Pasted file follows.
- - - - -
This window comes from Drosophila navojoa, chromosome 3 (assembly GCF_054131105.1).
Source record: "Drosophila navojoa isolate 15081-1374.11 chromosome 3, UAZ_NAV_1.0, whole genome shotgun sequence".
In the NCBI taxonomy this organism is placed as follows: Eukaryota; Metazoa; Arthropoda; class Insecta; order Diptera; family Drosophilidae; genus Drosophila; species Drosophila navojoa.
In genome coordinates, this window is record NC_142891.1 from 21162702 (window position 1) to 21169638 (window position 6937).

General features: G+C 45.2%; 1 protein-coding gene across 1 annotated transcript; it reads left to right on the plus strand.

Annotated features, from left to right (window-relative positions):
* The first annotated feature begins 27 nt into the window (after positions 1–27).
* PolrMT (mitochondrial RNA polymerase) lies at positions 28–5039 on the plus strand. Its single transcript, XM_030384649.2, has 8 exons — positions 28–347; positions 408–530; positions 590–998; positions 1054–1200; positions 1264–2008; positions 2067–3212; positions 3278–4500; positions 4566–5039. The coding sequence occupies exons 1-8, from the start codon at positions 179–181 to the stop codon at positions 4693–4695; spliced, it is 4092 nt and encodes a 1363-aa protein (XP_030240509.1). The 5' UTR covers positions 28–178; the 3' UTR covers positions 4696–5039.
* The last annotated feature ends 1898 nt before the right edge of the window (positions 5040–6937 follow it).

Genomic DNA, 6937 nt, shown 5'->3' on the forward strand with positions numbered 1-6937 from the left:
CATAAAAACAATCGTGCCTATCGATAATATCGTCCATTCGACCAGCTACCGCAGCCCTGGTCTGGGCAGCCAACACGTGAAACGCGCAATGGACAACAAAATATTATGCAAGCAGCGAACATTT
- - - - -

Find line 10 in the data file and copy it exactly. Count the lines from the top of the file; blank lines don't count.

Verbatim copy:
Genomic DNA, 6937 nt, shown 5'->3' on the forward strand with positions numbered 1-6937 from the left: